Grassley Hopes Crop Insurance Will Cover Much Of Derecho's Damage To Iowa Agriculture
U.S. Agriculture Secretary Sonny Perdue will tour damage in central Iowa Thursday from the ferocious derecho that tore through millions of acres of crops. Iowa Republican senior U.S. Sen. Chuck Grassley won’t be on that tour, but is hopeful Perdue will accomplish a couple of things.
Perdue is scheduled to join state leaders and Republican U.S. Sen. Joni Ernst on an aerial tour to see the effects of not only the derecho, but also this summer's drought. Grassley said he has a scheduling conflict, but said he hopes Perdue can get a financial estimate on the amount of damage done to agriculture and how much of it crop insurance will cover.
“And hopefully enough of it is covered by crop insurance because that’s meant to be the disaster program,” Grassley said.
On what Perdue will see on the tour, Grassley said, “He’s going to see downed corn in Iowa like I’ve never seen before in my lifetime. I’ve seen downed corn, but not for 150 miles across the state of Iowa. He needs to see that.”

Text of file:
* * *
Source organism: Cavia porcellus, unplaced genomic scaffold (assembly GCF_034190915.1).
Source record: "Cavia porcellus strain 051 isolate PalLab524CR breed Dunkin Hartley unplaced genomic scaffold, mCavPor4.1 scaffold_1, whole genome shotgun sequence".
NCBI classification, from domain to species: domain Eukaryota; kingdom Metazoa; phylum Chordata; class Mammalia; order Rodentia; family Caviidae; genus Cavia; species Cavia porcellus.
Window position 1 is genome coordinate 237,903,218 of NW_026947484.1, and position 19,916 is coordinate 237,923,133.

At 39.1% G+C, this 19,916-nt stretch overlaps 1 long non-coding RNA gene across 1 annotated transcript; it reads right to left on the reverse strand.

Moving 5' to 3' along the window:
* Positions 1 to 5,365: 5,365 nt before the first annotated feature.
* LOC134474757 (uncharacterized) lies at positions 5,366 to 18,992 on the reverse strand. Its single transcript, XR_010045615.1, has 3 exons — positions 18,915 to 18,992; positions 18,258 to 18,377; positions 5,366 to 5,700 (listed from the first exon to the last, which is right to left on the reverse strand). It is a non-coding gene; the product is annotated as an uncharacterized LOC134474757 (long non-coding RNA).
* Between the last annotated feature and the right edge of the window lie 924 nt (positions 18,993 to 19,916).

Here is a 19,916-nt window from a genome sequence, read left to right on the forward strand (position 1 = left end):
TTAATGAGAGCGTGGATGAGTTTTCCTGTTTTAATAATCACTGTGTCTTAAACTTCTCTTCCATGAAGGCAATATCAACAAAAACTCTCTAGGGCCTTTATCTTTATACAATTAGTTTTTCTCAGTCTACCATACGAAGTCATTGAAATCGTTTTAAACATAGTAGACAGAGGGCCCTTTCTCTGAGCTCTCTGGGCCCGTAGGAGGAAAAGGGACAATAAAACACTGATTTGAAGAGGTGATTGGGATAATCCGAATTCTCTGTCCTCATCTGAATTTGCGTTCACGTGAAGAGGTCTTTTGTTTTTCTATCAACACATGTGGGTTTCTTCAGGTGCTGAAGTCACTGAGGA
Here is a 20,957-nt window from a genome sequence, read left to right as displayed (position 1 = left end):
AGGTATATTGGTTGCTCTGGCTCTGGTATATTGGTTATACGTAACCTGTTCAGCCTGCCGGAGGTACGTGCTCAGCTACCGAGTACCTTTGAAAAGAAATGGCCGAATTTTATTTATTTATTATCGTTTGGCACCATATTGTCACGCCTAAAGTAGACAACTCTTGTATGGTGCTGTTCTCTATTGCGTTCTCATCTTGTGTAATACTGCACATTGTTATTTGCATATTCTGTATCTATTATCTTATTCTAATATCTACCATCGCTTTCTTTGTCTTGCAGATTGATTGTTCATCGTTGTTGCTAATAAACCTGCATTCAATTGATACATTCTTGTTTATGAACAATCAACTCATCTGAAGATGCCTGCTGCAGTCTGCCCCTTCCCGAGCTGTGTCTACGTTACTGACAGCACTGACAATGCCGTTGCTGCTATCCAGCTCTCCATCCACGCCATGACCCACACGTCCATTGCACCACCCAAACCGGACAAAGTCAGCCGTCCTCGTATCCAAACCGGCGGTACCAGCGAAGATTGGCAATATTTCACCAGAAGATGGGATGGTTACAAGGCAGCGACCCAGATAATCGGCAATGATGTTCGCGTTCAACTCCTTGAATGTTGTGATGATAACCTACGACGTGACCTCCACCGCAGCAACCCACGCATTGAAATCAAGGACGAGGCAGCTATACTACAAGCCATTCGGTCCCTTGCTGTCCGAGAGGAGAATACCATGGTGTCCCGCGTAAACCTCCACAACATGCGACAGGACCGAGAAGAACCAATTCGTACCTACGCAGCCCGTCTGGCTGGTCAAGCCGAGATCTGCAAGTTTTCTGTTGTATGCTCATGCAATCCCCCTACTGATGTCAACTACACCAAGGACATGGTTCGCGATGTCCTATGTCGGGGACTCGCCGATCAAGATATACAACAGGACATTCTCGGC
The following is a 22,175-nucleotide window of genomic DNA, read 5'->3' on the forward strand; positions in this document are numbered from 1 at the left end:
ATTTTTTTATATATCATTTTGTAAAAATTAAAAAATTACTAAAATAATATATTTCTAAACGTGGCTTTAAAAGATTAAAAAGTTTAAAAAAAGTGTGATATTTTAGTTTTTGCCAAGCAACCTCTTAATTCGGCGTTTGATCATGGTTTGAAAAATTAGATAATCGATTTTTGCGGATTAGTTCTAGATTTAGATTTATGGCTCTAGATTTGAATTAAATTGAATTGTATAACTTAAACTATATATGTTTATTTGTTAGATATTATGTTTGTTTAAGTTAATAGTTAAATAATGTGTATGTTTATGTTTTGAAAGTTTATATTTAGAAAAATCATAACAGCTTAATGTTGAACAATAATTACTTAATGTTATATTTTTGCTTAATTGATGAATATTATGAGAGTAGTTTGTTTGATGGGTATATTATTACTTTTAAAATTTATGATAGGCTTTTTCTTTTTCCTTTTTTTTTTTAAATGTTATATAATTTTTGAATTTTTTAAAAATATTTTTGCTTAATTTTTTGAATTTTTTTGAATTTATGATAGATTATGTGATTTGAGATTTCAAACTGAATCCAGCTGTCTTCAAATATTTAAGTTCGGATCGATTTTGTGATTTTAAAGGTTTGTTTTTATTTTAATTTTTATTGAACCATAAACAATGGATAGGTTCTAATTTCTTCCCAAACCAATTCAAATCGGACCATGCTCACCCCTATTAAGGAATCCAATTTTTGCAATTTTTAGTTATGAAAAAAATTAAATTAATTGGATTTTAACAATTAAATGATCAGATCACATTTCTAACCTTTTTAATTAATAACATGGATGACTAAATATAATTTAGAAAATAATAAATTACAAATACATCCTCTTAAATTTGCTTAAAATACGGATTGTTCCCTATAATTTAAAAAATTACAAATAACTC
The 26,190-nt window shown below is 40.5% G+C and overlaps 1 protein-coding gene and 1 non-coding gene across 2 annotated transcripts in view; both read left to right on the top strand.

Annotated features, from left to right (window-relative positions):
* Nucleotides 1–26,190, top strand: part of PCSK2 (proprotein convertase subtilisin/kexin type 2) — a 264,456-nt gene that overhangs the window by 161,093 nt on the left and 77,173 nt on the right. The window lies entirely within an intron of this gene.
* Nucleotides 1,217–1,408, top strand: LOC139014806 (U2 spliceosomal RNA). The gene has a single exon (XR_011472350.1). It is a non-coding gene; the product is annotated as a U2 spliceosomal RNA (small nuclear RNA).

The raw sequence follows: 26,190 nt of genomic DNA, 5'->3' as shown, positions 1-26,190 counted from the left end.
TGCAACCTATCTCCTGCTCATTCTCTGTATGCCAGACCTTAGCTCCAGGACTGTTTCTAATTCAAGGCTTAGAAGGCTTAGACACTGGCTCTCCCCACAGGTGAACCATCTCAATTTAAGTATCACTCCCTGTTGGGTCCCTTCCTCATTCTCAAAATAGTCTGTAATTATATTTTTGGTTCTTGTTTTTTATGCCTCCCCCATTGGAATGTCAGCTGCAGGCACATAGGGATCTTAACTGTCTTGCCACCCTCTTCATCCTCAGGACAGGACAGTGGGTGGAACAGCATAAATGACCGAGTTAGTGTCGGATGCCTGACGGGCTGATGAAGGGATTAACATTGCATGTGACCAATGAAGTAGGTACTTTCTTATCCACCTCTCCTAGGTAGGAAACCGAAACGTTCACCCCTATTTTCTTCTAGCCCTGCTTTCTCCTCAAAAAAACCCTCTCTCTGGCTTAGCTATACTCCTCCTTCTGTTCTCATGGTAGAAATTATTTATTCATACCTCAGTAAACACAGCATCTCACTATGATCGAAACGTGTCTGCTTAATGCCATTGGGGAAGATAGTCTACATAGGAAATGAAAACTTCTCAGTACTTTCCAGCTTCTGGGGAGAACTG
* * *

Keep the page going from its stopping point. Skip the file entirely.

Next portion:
According to the U.S. Department of Agriculture Risk Management Agency, 57 Iowa counties were in the path of the derecho that went through Iowa on Aug. 10, and there are 14 million acres of insured crops in those counties. The Iowa Department of Agriculture and Land Stewardship estimated 36 counties were hardest hit and the derecho likely had the biggest impact on roughly 3.6 million acres of corn and 2.5 million acres of soybeans.
Perdue will also see a nutrient-reducing wetland site and two agribusinesses.
Grassley said he and Ernst are looking for financial help for biofuels if there’s a second stimulus package, particularly assistance similar to how the Trump administration has helped the petroleum industry.
Grassley Sees Potential For Stronger Relationship With Taiwan
Grassley said he sees the potential for a stronger relationship between the U.S. and Taiwan after Taiwan’s president last week announced the country would ease restrictions on U.S. pork and beef imports.
Grassley said Taiwan has made a “real effort” to start a dialogue after the U.S. has been “fighting them” over trade for years.
“It’s very fortunate that they have broken down their barriers and mostly not what we call non-tariff trade barriers, just political excuses to keep our products out,” Grassley said.
Grassley said this is good news, but does not see it as a huge economic benefit.